Talarian integrates message queuing and pub-sub middleware

Talarian Corp.’s new MQexpress message queuing product for publish-subscribe middleware offers significant features, but will still have to reckon with IBM’s new MQSeries pub-sub capability, according to analysts.

Targeted towards information-intensive industries, MQexpress is a message queuing product that integrates with Talarian’s SmartSockets publish-subscribe middleware.

“MQexpress is a brand new product that has implemented a message queuing mechanism, but the novel thing here is that it has been integrated with publish-subscribe (middleware) for the first time,” said Tom Laffey, chief technology officer at Talarian Corp. in Los Altos, Calif.

Through the MQexpress API, users can configure the software to place or get messages on a store-and-forward basis, group messages transactionally, get messages on sporadically-connected client processes, use native queuing services or interoperate with other products, and have persistent messages, according to the company.

Laffey said MQexpress is unique in its ability to work with multiple queuing products. In addition to its own internal queuing mechanisms, MQexpress can interoperate with a number of message queuing products, including IBM’s MQSeries.

It also offers simplified queuing configuration. Whereas other queuing products require that every queue manager be configured in a static manner to view other queue managers with which it may need to communicate, MQexpress uses Talarian’s SmartSockets publish-subscribe cloud and dynamic naming services to eliminate the need for static configuration, Laffey explained.

“With MQSeries I have to go to every queue and point it at every other queue that I might receive a message from, so all that has to be configured,” he said.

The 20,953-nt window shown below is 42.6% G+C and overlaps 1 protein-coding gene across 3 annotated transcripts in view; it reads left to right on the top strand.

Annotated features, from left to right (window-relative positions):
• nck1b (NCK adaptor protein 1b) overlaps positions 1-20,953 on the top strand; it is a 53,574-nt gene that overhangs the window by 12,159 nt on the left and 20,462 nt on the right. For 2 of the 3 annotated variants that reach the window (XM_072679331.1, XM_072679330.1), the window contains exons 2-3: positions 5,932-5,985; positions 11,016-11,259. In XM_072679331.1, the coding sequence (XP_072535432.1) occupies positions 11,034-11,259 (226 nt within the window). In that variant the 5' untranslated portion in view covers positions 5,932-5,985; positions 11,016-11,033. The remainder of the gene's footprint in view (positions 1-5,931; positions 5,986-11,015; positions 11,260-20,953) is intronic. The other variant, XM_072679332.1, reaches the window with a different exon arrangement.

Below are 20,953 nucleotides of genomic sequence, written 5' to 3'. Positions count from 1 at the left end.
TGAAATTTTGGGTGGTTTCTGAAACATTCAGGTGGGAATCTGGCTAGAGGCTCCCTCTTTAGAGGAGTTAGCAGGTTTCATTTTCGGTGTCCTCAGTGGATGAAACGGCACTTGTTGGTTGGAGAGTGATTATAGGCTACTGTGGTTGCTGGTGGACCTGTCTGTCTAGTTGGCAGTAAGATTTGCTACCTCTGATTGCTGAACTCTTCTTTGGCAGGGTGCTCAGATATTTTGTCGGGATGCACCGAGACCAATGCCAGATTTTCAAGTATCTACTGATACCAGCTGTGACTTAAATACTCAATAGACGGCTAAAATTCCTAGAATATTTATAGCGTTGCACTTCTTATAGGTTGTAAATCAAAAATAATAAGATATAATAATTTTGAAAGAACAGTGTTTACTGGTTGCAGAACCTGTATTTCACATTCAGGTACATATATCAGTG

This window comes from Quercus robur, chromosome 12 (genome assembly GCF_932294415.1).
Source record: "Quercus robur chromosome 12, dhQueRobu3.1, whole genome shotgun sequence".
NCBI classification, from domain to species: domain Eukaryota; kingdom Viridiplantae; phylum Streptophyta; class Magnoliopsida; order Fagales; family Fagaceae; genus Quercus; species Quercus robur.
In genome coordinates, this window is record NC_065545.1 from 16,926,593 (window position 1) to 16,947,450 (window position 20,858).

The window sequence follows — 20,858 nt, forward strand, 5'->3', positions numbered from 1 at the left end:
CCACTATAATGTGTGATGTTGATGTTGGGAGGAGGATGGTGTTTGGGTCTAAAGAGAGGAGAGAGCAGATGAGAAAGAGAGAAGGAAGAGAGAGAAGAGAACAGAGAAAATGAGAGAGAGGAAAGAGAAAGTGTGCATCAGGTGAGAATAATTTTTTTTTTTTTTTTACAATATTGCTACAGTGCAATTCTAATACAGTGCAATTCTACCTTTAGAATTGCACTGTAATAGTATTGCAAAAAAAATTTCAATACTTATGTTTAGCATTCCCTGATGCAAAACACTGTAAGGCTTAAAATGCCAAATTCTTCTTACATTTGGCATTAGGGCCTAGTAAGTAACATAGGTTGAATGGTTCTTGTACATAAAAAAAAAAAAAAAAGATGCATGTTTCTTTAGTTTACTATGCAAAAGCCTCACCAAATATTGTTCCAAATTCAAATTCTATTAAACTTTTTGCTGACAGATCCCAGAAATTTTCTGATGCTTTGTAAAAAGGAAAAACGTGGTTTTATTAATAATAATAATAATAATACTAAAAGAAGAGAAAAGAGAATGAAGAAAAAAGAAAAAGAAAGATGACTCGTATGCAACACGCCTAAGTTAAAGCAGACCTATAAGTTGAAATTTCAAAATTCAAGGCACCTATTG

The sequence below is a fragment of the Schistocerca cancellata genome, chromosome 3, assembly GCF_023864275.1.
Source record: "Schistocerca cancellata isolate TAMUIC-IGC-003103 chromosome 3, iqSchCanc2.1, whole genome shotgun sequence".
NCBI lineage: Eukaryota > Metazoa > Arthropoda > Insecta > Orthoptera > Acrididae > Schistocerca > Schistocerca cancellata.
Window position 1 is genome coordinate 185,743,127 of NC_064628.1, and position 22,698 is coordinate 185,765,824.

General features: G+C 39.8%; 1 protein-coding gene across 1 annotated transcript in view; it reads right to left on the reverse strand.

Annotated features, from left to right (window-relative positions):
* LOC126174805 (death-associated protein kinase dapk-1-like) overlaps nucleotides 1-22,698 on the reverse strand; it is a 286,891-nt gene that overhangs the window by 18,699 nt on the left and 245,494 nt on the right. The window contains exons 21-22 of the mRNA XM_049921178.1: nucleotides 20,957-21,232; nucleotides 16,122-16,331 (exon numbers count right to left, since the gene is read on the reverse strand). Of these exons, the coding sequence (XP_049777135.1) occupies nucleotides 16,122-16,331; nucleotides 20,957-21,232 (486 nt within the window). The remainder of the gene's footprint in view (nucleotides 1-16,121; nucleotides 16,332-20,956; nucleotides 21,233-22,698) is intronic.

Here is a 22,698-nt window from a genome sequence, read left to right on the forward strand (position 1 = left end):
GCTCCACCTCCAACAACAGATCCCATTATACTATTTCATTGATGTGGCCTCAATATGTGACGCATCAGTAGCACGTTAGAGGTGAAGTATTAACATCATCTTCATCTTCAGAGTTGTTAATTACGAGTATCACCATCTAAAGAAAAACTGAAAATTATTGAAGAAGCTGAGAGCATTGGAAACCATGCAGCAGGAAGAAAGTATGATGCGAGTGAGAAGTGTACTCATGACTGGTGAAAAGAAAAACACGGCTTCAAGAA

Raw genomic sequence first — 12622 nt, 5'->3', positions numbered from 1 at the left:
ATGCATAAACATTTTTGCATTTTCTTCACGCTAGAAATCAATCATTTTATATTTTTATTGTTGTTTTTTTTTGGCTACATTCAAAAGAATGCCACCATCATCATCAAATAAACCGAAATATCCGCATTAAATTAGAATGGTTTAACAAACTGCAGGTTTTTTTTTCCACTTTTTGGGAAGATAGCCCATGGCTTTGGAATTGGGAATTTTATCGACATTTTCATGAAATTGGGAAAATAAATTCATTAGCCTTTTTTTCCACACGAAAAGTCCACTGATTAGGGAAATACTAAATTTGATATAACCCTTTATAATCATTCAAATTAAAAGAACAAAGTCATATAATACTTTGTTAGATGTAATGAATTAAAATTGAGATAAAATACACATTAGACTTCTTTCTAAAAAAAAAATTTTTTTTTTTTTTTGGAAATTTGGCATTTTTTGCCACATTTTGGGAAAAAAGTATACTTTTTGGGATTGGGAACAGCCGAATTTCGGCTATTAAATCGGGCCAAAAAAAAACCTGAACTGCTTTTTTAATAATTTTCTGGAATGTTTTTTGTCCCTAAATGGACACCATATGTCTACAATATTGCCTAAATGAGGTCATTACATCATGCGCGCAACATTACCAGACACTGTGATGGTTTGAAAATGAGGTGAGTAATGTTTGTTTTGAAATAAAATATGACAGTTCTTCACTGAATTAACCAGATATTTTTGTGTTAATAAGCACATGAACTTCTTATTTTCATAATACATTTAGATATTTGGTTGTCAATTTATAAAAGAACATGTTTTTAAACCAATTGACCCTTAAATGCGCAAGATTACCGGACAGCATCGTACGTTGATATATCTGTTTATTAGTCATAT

“We’ve completely eliminated that. We have this concept of a publish-subscribe cloud and so the queues don’t need to be able to see the other queues. Messages get routed to the publish-subscribe cloud from one queue to another.”

Beth Gold-Bernstein, CTO and senior analyst with the Hurwitz Group Inc. in Framingham, Mass., called this is a “pretty significant” feature.

“IBM MQSeries has over 50 per cent of the market, so it’s a very well-established product, but it is an older architecture so that is really an issue with that product,” Gold-Bernstein said.

“A naming service enables you to attach to one service and that naming service can dynamically attach to whatever it is you need, so if you’re changing platforms (or) changing queues it allows for more dynamic configuration, adding new systems without changing anything else. That is important for adaptability,” she explained.

In addition to full transactional messaging, persistent messaging and temporal distribution, MQexpress also enables users to select the level of guarantee with which messages can be delivered, Laffey said.

“When you have a message that needs to be published, you can trade off speed vs. safety,” Laffey said, which allows developers to decide what level of reliability is required to deliver a message.

Gold-Bernstein said the product’s dynamic routing capability is also important. “You can add dynamic routing on top of MQSeries, which makes MQSeries much more dynamic.”

Ed Acly, director of middleware research at International Data Corp. in Framingham, Mass., said though the ability to integrate with IBM’s MQSeries is beneficial and “publish and subscribe is certainly good to have when you’re doing messaging, IBM now has its own publish and subscribe…so that is going to be significant competition for them.”

Kimberly Knickle, senior analyst at Boston-based AMR Research Inc., said “IBM is considered to be the major player here,” but Talarian is known for its high-performance, high-reliability products.

“Talarian has to be a niche player because of IBM…they have to keep their existing customer base happy, those are the basic issues you consider when a company like Talarian adds a product.”

MQexpress runs on all major Unix platforms and Microsoft Windows and supports C, C++ and Java.

Pricing for MQexpress (www.talarian.com/products/mqexpress.html) starts at US$9,500.

Talarian Corp. in Los Altos, Calif., is at (650) 965-8050.